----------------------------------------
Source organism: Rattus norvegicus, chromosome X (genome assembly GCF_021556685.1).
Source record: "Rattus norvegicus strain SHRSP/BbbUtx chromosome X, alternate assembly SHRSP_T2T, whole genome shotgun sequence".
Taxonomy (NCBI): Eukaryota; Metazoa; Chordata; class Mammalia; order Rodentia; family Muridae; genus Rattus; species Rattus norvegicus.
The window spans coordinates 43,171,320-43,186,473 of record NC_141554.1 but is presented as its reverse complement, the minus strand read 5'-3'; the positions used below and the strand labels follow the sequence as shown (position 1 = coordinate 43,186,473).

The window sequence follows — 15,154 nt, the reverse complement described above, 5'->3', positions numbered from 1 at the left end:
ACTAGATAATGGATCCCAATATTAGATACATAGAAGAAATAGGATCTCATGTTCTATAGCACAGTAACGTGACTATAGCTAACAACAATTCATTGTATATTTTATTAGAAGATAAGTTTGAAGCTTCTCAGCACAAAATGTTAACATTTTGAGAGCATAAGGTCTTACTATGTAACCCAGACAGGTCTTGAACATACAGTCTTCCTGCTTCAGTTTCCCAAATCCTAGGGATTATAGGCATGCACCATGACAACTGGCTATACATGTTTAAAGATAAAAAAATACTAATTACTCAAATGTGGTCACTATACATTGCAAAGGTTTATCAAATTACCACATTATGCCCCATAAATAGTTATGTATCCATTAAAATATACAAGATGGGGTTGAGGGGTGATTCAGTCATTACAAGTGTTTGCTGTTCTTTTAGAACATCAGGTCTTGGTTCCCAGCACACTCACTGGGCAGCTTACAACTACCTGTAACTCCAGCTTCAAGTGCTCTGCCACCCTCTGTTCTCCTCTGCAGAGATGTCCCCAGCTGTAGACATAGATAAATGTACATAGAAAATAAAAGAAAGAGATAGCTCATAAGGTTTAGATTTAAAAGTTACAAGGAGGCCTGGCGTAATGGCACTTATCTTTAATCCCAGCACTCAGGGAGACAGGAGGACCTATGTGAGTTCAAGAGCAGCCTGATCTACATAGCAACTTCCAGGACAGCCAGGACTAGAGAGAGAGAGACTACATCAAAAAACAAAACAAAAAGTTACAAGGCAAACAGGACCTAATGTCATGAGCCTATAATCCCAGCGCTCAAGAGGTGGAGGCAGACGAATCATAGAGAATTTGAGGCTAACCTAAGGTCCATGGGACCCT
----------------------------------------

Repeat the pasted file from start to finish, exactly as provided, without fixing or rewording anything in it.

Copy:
Source organism: Rattus norvegicus, chromosome X (genome assembly GCF_021556685.1).
Source record: "Rattus norvegicus strain SHRSP/BbbUtx chromosome X, alternate assembly SHRSP_T2T, whole genome shotgun sequence".
Taxonomy (NCBI): Eukaryota; Metazoa; Chordata; class Mammalia; order Rodentia; family Muridae; genus Rattus; species Rattus norvegicus.
The window spans coordinates 43,171,320-43,186,473 of record NC_141554.1 but is presented as its reverse complement, the minus strand read 5'-3'; the positions used below and the strand labels follow the sequence as shown (position 1 = coordinate 43,186,473).

The window sequence follows — 15,154 nt, the reverse complement described above, 5'->3', positions numbered from 1 at the left end:
ACTAGATAATGGATCCCAATATTAGATACATAGAAGAAATAGGATCTCATGTTCTATAGCACAGTAACGTGACTATAGCTAACAACAATTCATTGTATATTTTATTAGAAGATAAGTTTGAAGCTTCTCAGCACAAAATGTTAACATTTTGAGAGCATAAGGTCTTACTATGTAACCCAGACAGGTCTTGAACATACAGTCTTCCTGCTTCAGTTTCCCAAATCCTAGGGATTATAGGCATGCACCATGACAACTGGCTATACATGTTTAAAGATAAAAAAATACTAATTACTCAAATGTGGTCACTATACATTGCAAAGGTTTATCAAATTACCACATTATGCCCCATAAATAGTTATGTATCCATTAAAATATACAAGATGGGGTTGAGGGGTGATTCAGTCATTACAAGTGTTTGCTGTTCTTTTAGAACATCAGGTCTTGGTTCCCAGCACACTCACTGGGCAGCTTACAACTACCTGTAACTCCAGCTTCAAGTGCTCTGCCACCCTCTGTTCTCCTCTGCAGAGATGTCCCCAGCTGTAGACATAGATAAATGTACATAGAAAATAAAAGAAAGAGATAGCTCATAAGGTTTAGATTTAAAAGTTACAAGGAGGCCTGGCGTAATGGCACTTATCTTTAATCCCAGCACTCAGGGAGACAGGAGGACCTATGTGAGTTCAAGAGCAGCCTGATCTACATAGCAACTTCCAGGACAGCCAGGACTAGAGAGAGAGAGACTACATCAAAAAACAAAACAAAAAGTTACAAGGCAAACAGGACCTAATGTCATGAGCCTATAATCCCAGCGCTCAAGAGGTGGAGGCAGACGAATCATAGAGAATTTGAGGCTAACCTAAGGTCCATGGGACCCT